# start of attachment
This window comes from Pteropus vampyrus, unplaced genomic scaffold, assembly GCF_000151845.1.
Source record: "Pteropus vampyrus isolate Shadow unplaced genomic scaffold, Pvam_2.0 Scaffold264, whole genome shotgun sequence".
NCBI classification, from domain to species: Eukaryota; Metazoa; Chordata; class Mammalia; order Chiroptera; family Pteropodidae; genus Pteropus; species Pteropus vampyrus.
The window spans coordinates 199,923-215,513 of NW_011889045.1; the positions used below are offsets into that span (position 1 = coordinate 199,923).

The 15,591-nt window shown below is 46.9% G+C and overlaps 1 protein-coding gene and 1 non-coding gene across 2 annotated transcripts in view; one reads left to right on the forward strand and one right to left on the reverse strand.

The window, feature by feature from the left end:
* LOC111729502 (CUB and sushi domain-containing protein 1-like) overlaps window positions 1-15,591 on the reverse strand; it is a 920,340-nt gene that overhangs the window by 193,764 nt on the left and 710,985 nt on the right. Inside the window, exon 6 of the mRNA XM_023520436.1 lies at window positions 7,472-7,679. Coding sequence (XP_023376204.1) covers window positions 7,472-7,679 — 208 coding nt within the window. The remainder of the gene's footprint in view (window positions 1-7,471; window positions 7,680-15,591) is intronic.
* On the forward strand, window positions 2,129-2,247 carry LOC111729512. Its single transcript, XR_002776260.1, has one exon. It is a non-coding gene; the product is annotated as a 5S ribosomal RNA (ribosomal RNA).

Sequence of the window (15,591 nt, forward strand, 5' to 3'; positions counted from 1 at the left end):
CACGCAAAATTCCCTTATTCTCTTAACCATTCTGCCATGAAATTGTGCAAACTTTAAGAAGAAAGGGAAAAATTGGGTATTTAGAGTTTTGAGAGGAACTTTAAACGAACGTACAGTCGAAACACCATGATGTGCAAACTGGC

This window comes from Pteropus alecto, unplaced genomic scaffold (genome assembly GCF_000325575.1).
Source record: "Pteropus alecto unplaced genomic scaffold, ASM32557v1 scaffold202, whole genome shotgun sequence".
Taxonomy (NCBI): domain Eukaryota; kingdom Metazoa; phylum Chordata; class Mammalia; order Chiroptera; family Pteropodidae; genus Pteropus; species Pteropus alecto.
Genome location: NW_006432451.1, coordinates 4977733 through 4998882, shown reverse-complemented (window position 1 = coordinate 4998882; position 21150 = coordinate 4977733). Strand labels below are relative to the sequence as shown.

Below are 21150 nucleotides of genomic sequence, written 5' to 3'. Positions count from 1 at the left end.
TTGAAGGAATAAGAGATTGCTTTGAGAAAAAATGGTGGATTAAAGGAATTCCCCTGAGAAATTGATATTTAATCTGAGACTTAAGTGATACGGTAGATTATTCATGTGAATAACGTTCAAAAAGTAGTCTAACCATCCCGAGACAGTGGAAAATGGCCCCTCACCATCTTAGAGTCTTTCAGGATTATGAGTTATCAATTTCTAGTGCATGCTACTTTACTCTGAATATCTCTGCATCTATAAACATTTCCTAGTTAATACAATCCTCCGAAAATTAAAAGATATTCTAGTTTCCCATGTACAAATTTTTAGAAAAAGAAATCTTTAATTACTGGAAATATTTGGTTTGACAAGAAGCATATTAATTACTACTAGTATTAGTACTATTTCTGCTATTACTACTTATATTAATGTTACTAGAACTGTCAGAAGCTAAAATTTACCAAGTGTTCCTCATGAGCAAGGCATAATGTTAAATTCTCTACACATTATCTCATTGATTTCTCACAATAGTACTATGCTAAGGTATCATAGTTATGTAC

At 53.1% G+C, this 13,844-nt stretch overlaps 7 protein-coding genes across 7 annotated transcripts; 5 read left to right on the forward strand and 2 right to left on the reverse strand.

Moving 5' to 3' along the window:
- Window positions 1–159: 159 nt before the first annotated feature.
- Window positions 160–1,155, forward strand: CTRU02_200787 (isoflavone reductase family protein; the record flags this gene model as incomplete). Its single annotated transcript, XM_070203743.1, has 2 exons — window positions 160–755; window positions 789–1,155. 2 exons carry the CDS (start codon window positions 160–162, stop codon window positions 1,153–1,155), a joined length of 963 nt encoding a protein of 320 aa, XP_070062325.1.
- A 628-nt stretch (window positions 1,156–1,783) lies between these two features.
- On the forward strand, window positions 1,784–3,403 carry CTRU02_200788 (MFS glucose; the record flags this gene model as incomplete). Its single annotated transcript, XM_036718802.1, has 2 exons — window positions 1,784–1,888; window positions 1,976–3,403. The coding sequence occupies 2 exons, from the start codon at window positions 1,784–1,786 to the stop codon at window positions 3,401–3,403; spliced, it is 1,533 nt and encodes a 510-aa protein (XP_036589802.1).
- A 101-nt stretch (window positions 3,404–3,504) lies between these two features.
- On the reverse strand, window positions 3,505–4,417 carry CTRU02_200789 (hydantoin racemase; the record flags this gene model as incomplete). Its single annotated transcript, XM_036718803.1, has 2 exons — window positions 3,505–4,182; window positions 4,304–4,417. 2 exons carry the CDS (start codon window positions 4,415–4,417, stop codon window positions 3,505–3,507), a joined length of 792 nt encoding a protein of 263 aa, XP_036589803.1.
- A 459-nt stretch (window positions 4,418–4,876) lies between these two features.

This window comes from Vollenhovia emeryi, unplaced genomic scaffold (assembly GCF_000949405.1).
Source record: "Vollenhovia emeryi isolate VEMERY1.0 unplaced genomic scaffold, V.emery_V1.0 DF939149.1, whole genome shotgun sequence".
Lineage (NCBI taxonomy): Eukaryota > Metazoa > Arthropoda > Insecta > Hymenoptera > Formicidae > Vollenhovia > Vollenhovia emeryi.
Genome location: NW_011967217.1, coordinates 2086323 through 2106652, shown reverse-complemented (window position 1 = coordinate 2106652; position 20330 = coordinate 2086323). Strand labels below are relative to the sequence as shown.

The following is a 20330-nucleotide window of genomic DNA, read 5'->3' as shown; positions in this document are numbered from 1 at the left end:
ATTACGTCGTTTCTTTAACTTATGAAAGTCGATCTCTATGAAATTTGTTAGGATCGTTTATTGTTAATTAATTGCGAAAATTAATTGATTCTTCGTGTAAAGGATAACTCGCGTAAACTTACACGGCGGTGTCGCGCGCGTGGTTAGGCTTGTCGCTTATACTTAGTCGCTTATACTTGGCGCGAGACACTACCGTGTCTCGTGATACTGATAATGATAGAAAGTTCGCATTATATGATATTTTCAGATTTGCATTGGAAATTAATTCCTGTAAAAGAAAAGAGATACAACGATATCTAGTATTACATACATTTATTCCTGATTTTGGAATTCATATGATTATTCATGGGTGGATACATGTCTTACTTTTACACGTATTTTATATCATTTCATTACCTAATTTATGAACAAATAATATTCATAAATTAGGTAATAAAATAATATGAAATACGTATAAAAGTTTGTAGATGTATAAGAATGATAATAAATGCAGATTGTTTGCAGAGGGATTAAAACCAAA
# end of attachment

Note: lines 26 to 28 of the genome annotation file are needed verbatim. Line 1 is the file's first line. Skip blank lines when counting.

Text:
This window comes from Vollenhovia emeryi, unplaced genomic scaffold (assembly GCF_000949405.1).
Source record: "Vollenhovia emeryi isolate VEMERY1.0 unplaced genomic scaffold, V.emery_V1.0 DF939149.1, whole genome shotgun sequence".
Lineage (NCBI taxonomy): Eukaryota > Metazoa > Arthropoda > Insecta > Hymenoptera > Formicidae > Vollenhovia > Vollenhovia emeryi.